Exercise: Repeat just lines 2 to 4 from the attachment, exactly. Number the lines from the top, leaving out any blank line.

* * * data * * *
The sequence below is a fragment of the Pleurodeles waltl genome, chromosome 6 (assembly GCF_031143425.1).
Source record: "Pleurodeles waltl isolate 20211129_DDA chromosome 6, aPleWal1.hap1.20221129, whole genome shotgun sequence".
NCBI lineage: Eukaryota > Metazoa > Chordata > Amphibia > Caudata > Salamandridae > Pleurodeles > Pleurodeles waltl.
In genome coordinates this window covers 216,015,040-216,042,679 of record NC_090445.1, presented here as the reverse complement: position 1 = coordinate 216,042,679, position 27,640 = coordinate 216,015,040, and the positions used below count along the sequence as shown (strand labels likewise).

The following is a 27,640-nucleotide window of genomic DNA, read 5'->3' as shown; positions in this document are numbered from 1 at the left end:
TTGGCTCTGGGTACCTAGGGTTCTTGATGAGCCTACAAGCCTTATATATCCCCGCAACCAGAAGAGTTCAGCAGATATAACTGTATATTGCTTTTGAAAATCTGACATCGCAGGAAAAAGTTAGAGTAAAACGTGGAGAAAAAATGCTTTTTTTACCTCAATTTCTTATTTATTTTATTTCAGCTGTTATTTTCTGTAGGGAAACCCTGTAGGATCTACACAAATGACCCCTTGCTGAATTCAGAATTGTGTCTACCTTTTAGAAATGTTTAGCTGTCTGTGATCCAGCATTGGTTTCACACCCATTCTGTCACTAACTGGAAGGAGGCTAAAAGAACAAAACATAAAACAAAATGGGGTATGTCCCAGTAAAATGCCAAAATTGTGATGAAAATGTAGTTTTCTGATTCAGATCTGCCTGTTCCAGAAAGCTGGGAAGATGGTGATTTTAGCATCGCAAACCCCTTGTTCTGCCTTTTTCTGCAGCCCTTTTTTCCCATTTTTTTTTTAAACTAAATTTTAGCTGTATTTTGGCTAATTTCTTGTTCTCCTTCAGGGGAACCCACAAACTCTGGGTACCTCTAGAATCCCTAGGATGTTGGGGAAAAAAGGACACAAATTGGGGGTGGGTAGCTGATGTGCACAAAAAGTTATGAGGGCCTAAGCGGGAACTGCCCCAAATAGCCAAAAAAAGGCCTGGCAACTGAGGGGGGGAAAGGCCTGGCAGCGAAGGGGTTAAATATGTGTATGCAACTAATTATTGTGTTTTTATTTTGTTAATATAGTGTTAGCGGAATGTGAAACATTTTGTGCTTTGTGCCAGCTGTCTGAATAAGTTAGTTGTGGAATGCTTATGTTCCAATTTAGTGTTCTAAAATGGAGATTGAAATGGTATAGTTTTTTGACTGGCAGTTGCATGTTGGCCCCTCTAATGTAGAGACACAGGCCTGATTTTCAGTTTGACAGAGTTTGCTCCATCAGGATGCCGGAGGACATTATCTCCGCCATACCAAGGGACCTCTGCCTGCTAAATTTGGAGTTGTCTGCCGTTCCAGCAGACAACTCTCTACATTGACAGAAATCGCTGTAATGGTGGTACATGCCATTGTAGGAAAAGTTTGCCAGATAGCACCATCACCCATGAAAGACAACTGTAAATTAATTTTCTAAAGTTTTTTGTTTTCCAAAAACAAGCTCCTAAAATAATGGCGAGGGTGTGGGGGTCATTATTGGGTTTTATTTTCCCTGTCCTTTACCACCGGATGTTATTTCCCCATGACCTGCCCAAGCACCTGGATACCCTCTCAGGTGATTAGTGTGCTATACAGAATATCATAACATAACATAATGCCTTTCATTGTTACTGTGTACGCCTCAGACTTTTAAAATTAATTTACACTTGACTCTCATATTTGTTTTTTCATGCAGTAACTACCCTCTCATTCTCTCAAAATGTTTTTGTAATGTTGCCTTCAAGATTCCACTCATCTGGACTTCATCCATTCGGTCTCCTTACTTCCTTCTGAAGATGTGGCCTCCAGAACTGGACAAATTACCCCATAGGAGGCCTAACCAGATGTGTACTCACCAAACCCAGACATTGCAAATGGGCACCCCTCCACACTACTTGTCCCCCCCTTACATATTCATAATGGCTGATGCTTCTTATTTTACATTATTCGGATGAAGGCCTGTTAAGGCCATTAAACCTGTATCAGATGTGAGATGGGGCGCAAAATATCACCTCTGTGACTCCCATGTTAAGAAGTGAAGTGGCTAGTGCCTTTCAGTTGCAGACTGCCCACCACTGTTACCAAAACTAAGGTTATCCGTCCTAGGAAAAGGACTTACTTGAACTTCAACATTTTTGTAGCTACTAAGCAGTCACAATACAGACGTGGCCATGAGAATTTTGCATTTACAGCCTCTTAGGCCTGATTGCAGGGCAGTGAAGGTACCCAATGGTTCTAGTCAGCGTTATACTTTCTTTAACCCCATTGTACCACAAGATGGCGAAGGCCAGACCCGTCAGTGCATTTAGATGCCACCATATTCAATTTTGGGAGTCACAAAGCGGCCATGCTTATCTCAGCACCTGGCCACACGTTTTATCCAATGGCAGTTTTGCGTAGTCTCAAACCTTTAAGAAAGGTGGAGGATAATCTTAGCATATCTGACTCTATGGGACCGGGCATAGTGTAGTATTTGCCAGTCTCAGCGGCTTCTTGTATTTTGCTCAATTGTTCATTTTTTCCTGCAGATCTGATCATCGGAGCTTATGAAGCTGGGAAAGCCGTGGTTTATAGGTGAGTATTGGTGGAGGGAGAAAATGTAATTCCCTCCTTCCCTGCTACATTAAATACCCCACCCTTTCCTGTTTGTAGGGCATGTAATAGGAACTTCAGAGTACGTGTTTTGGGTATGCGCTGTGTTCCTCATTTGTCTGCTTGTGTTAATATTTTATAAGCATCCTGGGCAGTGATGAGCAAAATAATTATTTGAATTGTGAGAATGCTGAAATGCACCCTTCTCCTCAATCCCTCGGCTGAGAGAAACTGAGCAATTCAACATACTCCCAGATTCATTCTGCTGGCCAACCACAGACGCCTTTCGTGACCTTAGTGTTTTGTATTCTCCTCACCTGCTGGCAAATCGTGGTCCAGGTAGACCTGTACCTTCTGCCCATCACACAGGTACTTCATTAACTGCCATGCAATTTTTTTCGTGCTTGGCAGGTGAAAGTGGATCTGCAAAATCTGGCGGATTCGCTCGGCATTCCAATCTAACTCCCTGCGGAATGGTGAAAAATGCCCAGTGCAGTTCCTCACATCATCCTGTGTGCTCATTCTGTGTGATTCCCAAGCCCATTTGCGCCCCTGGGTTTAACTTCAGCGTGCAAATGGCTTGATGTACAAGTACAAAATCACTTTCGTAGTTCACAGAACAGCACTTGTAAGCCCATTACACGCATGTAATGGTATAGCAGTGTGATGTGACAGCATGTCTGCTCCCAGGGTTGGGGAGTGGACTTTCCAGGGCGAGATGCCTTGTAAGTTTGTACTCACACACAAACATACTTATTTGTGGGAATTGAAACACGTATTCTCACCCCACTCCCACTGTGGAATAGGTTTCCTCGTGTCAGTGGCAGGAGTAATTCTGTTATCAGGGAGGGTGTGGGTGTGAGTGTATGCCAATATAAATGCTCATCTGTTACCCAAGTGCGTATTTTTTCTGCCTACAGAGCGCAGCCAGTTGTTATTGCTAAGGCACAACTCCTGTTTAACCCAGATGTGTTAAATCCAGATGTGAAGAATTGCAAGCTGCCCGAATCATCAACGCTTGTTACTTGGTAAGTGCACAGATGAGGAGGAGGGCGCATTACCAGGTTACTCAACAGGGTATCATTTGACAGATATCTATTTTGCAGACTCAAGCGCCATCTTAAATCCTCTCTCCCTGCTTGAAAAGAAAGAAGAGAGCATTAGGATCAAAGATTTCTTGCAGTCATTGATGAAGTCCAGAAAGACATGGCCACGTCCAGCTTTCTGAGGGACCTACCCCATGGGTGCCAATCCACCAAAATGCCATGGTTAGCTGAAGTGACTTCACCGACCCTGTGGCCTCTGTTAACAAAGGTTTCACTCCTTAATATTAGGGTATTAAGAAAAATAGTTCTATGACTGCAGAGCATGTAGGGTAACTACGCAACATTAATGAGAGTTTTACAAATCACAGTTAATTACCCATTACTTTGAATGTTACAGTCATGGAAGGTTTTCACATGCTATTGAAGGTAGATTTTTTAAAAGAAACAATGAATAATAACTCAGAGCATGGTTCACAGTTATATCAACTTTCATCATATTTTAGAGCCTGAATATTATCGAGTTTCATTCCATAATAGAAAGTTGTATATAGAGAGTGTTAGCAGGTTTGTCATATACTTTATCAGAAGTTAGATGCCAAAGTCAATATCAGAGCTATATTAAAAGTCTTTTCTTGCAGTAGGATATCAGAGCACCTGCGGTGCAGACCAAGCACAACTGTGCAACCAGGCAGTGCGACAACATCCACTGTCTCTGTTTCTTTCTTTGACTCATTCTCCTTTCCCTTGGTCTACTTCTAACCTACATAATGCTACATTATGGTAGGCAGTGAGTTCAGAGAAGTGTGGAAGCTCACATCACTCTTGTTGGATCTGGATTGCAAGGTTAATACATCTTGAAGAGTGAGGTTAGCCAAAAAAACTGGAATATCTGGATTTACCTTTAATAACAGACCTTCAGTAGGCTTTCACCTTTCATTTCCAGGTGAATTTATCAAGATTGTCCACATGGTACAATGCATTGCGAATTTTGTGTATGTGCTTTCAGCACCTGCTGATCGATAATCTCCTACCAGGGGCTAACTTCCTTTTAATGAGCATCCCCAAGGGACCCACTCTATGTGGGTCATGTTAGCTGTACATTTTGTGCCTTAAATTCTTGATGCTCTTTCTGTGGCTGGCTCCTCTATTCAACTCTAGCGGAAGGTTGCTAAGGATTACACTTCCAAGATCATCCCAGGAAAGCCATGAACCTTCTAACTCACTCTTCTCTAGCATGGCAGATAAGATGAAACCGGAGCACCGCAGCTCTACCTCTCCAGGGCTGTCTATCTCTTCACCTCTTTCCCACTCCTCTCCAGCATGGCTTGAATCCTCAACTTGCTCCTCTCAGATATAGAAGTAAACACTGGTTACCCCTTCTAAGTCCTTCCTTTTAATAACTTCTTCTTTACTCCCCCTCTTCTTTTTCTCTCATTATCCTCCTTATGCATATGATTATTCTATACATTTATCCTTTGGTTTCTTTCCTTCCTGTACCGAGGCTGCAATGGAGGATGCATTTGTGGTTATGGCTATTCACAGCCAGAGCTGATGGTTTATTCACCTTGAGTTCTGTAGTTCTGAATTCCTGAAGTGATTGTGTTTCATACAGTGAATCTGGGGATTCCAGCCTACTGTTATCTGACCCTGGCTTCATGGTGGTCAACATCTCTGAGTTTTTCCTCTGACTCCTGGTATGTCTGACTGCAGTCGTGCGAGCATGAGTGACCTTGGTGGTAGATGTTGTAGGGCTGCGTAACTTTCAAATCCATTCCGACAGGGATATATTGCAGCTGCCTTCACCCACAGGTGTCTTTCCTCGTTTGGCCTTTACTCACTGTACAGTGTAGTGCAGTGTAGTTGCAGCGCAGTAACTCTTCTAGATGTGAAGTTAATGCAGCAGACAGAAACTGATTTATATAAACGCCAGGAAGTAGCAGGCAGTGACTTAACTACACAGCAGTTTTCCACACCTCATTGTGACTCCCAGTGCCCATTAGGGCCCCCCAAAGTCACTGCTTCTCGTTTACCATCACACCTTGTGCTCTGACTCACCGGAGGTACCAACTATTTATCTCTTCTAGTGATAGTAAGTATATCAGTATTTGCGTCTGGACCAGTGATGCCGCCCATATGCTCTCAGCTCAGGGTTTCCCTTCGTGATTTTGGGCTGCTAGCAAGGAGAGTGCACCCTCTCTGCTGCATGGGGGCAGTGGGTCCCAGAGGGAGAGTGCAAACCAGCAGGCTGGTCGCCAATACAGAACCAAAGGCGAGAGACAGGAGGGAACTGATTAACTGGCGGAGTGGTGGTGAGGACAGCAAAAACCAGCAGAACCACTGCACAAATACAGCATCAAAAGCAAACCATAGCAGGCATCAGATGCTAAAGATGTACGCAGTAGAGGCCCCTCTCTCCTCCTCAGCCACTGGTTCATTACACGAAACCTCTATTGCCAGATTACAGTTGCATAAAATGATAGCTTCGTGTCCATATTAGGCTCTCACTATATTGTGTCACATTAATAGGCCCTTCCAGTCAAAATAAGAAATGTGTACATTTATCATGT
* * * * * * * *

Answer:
Source record: "Pleurodeles waltl isolate 20211129_DDA chromosome 6, aPleWal1.hap1.20221129, whole genome shotgun sequence".
NCBI lineage: Eukaryota > Metazoa > Chordata > Amphibia > Caudata > Salamandridae > Pleurodeles > Pleurodeles waltl.
In genome coordinates this window covers 216,015,040-216,042,679 of record NC_090445.1, presented here as the reverse complement: position 1 = coordinate 216,042,679, position 27,640 = coordinate 216,015,040, and the positions used below count along the sequence as shown (strand labels likewise).